Today Mach-Makka took me on a tour of his impressive caterpillar farm. Of course, I use the term "farm" loosely. In actual fact, the farm is just a series of small reed enclosures that each house hundreds of caterpillars. I was shocked by the sheer variety. I saw long caterpillars, fat caterpillars, orange and purple-striped caterpillars—I've never seen such diversity!
I asked a few questions, but Mach-Makka's limited mastery of Cyrodilic continues to interfere with our repartee. I've attempted to learn some Jel to bridge the language gap, but it is slow going to be sure. Still, he tries to help me along. I'm told that he thinks I'm hilarious. Of course, it's impossible to tell such things with Argonians. I asked if he ate the caterpillars and he seemed amused by this. He simply shook his head and took me into a larger enclosure. When he ignited the lamp, the room burst into a spray of colors. Huge butterflies and moths erupted from the walls, dancing around the lamp in a cyclone of beating wings. He gestured at some of the larger specimens and spoke at length in pig-Cyrodilic. He encouraged me to grab a few before leaving the enclosure.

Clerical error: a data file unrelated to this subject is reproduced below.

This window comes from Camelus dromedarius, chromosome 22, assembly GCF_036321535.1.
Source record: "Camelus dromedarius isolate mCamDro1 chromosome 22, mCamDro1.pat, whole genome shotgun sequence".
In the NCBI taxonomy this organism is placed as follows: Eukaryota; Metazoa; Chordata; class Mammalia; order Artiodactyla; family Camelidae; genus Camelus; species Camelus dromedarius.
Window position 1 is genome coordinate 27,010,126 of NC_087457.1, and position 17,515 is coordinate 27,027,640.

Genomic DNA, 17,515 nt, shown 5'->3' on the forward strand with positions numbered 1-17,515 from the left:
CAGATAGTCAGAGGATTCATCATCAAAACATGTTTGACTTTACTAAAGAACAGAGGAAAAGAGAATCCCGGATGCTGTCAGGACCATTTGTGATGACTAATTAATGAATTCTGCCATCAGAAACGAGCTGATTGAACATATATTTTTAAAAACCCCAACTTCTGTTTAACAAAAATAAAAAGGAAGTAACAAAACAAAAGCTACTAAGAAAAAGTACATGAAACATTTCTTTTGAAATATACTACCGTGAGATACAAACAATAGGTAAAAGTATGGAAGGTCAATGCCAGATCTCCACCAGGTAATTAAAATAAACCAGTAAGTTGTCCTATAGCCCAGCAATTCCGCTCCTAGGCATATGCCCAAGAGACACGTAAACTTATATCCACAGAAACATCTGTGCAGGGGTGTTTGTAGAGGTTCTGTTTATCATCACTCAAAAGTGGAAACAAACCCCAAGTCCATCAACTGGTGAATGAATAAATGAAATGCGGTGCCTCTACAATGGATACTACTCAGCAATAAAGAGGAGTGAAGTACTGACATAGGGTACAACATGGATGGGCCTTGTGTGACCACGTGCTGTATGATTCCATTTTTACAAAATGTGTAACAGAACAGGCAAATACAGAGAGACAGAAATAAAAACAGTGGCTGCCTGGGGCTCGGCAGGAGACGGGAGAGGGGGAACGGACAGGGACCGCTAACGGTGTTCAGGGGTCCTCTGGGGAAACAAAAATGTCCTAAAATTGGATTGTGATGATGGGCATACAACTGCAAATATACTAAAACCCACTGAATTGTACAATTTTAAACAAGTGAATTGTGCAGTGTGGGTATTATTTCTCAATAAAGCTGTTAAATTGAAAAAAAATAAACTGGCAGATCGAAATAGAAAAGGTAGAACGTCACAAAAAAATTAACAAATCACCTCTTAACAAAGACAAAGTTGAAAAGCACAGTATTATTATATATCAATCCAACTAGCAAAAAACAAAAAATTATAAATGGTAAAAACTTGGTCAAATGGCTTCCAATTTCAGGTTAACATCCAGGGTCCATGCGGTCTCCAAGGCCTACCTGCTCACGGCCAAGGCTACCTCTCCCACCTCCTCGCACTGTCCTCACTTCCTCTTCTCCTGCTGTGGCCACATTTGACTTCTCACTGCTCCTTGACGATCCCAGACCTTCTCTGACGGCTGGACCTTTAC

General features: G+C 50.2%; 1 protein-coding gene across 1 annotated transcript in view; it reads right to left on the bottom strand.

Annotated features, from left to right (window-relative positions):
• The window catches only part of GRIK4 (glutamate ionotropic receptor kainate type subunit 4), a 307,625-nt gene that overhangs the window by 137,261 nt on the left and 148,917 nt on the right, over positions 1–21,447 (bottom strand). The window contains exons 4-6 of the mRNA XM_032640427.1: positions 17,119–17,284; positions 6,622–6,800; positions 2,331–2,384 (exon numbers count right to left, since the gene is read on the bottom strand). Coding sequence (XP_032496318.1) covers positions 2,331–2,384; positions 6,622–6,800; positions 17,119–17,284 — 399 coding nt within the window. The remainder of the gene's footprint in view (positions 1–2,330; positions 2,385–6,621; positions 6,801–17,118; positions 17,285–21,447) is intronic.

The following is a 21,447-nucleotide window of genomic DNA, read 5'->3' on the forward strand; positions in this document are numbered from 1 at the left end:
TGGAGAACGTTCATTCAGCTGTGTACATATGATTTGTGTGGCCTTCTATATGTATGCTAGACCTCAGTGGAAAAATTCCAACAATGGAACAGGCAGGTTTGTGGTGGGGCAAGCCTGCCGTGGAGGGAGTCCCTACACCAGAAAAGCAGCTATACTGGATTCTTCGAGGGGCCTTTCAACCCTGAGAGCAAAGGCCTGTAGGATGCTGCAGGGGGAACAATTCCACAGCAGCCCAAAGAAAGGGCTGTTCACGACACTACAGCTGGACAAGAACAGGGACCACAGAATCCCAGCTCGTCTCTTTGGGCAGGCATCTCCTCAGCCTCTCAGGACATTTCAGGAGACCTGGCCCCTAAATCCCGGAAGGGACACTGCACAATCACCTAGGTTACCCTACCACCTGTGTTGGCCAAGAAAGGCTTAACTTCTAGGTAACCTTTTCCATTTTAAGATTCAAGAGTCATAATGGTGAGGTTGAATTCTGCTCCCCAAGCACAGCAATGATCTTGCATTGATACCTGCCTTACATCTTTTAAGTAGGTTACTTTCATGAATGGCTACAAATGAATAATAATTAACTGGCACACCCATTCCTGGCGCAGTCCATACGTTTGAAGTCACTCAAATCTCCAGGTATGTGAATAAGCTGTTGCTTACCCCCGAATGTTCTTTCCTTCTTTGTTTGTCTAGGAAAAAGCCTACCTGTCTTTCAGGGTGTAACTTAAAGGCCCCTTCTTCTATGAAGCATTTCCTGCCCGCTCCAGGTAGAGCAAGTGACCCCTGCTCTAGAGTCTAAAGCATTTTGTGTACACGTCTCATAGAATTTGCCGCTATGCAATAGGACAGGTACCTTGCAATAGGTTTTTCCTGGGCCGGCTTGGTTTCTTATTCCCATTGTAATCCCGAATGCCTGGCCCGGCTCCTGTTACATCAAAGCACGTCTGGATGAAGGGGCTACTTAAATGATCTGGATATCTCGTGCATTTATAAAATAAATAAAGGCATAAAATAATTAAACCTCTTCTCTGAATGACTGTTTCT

Eating moths and butterflies is a challenging but rewarding culinary experience. Most outsiders who are brave enough to sample the local cuisine remove the wings before eating. Mach-Makka offered to remove them for me, but I refused. He said something to his assistant in Jel and for a moment both seemed mildly amused. That probably means Mach-Makka said something fantastically funny. A few moments later, he served me five Green Slipper-Tails in a traditional "ajum" (a woven tray with a netted lid). I set upon them with relish!
A truly satisfying butterfly dish hinges on the delicate art of "Iuheeez," or "wing folding." Argonian master chefs use their claws to bend and fold the wings into tiny but ornate edible sculptures. Unfortunately, local custom dictates that outsiders fold their own wings. I made my best effort to replicate the simplest "Xeech" fold, but I wound up making quite a mess. Even so, the meal was delicious. Green Slipper-Tails are perhaps the sweetest of the Slipper-Tails species—tasting of honey-grass with a sweet but chalky finish. Hopefully, I'm provided with many more opportunities to master butterfly cuisine!
|A Culinary Adventure|
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